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COMMUNITY and environmental groups, farmers and some politicians say the NSW government has fallen short of safeguarding North West agricultural land with its new coal seam gas protection measures and may not be enough to prevent federal intervention.
Agricultural areas were not included in the government’s “hands off” protection policy announced yesterday which will see two-kilometre exclusion zones attached to all future coal seam gas activities adjacent to residential areas and certain industries, including vineyards and horse studs.
The change in policy announced by Premier Barry O’Farrell, whose government had previously declared it had the most stringent safeguards in place in the country, was, it says, in response to community concerns.
Mr O’Farrell said the government had listened to community concerns and “fine-tuned” its land use policy, which was first announced in September.
“These actions clearly place public health and safety at the heart of all coal seam gas activities,” Mr O’Farrell said.
Independent member for New England Tony Windsor, who pushed the federal government to intervene, questioned why exclusion zones applied to urban areas with more than 1000 residents but not to farmers or rural-residential areas.
“This announcement is designed to appease horse breeders and wine makers in the Hunter Valley and residents of western Sydney, but it does nothing for farmers,” Mr Windsor said.
“People who live in a Liverpool Plains farmhouse with five kids should be worried.”
Mr Windsor has been pushing for greater federal intervention in the state-based coal seam gas approval process and said he would maintain that push, after NSW ignored the independent science.
“The only way to ensure our water resources are protected for future generations is to have the commonwealth intervene under the powers of the Environment Protection Biodiversity and Conservation Act,” he said.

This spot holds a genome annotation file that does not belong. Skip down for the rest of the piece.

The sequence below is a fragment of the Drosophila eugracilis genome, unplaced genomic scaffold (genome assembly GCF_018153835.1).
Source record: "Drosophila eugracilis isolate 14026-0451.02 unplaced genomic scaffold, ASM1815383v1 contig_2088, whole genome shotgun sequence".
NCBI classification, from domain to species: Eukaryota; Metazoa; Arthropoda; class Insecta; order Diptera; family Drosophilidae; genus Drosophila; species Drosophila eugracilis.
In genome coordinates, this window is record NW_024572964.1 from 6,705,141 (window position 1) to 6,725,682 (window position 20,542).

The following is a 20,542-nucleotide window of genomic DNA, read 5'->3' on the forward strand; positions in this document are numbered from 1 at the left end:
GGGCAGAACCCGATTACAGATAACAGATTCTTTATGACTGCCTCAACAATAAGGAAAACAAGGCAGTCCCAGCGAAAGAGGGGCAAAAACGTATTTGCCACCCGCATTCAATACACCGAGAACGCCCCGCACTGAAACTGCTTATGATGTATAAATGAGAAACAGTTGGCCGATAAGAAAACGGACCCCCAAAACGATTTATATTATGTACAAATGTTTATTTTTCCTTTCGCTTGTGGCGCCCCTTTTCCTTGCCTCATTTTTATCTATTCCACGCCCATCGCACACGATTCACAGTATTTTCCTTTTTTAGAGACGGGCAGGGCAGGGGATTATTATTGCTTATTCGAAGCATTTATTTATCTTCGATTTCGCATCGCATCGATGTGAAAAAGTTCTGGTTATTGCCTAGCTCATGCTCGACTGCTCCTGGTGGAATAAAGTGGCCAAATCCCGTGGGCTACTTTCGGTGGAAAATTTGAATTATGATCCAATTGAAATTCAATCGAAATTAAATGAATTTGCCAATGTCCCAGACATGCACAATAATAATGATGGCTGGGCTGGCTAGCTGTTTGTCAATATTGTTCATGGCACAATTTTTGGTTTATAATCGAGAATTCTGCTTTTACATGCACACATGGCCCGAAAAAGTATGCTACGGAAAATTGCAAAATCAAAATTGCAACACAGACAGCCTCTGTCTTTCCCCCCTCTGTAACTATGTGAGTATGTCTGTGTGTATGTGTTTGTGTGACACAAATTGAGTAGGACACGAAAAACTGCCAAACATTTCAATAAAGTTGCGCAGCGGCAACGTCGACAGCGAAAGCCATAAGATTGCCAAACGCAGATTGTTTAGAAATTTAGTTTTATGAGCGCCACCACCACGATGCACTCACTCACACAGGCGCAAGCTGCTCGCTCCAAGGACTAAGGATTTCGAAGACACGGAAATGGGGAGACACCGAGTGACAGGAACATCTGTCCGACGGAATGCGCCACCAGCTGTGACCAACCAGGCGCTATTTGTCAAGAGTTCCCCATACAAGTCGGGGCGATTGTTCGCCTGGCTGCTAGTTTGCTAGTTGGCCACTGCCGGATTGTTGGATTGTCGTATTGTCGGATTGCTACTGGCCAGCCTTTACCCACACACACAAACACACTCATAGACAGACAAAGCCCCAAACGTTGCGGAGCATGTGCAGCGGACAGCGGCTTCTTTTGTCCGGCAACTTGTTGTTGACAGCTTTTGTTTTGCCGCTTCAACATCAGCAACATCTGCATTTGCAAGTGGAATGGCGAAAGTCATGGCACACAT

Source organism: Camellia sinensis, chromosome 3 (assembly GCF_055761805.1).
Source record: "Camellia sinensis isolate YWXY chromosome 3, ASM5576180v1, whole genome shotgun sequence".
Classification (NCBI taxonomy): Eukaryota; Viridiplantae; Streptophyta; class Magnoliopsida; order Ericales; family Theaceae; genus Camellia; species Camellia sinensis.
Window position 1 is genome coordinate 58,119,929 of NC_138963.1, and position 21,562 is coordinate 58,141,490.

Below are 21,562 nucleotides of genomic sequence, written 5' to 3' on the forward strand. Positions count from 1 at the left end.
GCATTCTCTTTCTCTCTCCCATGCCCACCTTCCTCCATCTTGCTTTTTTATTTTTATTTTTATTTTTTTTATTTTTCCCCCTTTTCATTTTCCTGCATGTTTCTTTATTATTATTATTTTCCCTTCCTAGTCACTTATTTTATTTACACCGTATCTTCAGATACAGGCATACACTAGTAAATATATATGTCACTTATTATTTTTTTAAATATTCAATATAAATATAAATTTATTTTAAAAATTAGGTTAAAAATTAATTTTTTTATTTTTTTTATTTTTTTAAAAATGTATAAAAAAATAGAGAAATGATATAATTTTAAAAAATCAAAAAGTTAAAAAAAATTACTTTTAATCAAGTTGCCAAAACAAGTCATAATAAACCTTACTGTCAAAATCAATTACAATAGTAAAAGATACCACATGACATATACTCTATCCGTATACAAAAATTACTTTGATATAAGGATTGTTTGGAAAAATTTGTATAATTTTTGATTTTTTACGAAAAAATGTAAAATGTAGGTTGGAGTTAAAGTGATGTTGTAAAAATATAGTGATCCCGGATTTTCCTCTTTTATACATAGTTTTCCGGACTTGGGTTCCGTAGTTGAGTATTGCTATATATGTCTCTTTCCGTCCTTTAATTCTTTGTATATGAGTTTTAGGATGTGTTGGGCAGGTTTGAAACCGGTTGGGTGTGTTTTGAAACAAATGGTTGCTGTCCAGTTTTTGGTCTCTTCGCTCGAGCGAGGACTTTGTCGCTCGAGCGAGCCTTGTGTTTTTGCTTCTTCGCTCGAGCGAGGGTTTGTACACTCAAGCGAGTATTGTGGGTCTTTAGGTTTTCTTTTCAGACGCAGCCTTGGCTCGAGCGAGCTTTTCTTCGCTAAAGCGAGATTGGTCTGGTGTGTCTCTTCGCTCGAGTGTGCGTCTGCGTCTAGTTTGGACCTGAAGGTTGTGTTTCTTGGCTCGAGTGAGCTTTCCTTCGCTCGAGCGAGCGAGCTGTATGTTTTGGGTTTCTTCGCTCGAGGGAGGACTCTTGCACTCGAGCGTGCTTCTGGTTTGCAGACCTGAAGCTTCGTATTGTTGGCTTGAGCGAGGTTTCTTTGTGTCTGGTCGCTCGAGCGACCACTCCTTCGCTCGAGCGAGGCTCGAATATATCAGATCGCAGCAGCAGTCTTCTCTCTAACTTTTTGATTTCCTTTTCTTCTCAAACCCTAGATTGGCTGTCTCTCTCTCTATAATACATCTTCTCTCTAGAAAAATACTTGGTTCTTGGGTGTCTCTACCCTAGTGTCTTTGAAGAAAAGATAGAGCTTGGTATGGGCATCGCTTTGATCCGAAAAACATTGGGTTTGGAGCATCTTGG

“I know the commonwealth is looking seriously at this.”
David Quince, a farmer and chairman of the Mullaley Gas Pipeline Accord, said there was nothing in the amended policy for the North West.
Last weekend the Mullaley community declared itself coal seam gas free, after a community survey found 98.5 per cent of the more than 200 residents of the district declared they were opposed to coal seam gas mining.
“If Barry O’Farrell is telling us that coal seam gas mining is not safe, then it is not safe anywhere – not in Sydney and not in the Gunnedah Basin. What’s good for the goose should be good for the gander,” Mr Quince said.
“As far as we can see, there is absolutely nothing in these changes for the North West.
“It looks to us as if the Liberal Party has taken action to look after its voters in Sydney for a political quick fix, but the National Party has hung us out to dry.”
Penny Blatchford, of the Bellata Gurley Action Group Against Gas, who was in Canberra last week pushing its message of agricultural and environmental concerns, said if coal seam gas was unsafe in Campbelltown, then it was unsafe everywhere.
“If coal seam gas is a risk to wine-growing and horse-breeding areas in the Hunter Valley, then it is a risk to our food and fibre-producing areas in the North West,” he said.
“Barry O’Farrell said that families in residential areas should not have to worry about their quality of life being affected by noise and visual impacts – but what about our families?
“Why should we be treated differently?”
The Lock The Gate Alliance said the government should put on hold the renewal of coal seam gas licences in the North West.
These include licences over Bellata, the Pilliga, Coonamble and the Liverpool Plains.
With the coal seam gas dispute intensifying as a federal election issue, Richard Torbay entered the debate, calling on the NSW government to halt all mining and coal seam gas activities on the Liverpool Plains.
He has effectively endorsed the stand taken by Tony Windsor, his political opponent in the September 14 poll.
While he sits in the NSW Parliament as the member for Northern Tablelands, Mr Torbay made the call as The Nationals’ endorsed candidate for the seat of New England, sending out a media release late yesterday under his campaign banner.
Mr Torbay has sought an assurance the government will extend its sanctions to permanently protect the rich blacksoil plains of the New England and its aquifers, which will put him at odds with members of his own party.
Mr Torbay said he was aware it would step on some state politicians’ toes but he had to be serious about the prime agricultural lands of the Liverpool Plains.
“Protecting our best agricultural land is essential and it makes sense to base decisions on rigorous scientific research,” he said.